Computer vision can also help widen the global appeal of films or series by flagging content that is inappropriate for a specific territory. Mobius Labs software is already being used by some clients to help remove nudity, violence or consumption of narcotics. By reaching a truly global audience, streaming platforms can increase the return on investment on programming that potentially costs millions of dollars per episode.

Advertising, audience engagement, and programming ROI are only a few of the possibilities. Indeed, once you understand the goals and challenges facing the broadcasting sector, the potential for computer vision is boundless. As the market becomes increasingly saturated, the technology will be at the heart of every platform’s efforts to retain and grow their audiences in the coming decade.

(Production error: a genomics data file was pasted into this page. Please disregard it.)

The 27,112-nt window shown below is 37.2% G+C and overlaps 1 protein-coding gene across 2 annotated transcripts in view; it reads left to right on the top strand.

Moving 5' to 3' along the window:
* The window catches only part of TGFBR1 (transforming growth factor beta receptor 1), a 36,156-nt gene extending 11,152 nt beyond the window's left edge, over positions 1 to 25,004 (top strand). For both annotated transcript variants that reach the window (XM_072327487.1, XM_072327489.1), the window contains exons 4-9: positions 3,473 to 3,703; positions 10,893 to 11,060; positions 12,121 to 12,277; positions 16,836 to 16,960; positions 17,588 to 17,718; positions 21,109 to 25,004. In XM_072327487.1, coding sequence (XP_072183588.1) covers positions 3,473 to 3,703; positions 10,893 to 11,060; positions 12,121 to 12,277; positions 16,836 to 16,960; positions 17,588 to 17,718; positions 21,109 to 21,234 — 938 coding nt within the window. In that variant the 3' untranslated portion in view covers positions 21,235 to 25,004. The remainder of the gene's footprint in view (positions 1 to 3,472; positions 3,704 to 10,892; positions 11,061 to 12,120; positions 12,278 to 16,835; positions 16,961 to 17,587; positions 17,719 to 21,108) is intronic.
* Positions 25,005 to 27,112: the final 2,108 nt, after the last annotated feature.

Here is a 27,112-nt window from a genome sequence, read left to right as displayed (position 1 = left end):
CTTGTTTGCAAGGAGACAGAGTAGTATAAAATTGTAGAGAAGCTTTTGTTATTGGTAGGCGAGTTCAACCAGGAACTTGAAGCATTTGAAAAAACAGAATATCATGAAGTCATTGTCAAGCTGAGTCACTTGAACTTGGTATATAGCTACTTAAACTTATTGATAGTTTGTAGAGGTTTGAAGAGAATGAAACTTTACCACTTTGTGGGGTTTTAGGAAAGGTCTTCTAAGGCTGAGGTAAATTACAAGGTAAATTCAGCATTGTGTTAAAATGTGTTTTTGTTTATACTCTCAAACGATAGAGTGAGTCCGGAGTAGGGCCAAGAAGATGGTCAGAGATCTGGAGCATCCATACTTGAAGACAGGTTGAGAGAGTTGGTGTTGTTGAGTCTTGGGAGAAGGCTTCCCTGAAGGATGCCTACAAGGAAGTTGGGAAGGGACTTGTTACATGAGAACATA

Customer details
Written by
Peter Springett
Edited by
Illustrated by
Xana Ramos

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Mobius Labs GmbH is receiving additional funding by the ProFIT program of the Investment Bank of Berlin. The goal of the ProFIT project “Superhuman Vision 2.0 for every application- no code, customizable, on- premise  AI solutions ” is to revolutionize the work with technical images. (f.e.) This project is co-financed by the European Fund for Regional Development (EFRE).

In the ProFIT project, we are exploring models that can recognize various objects and keywords in images and can also detect and segment these objects into specific pixel locations. Furthermore, we are investigating the application of ML algorithms on edge devices, including satellites, mobile phones, and tablets. Additionally, we will explore the combination of multiple modalities, such as audio embedded in videos and the language extracted from that audio.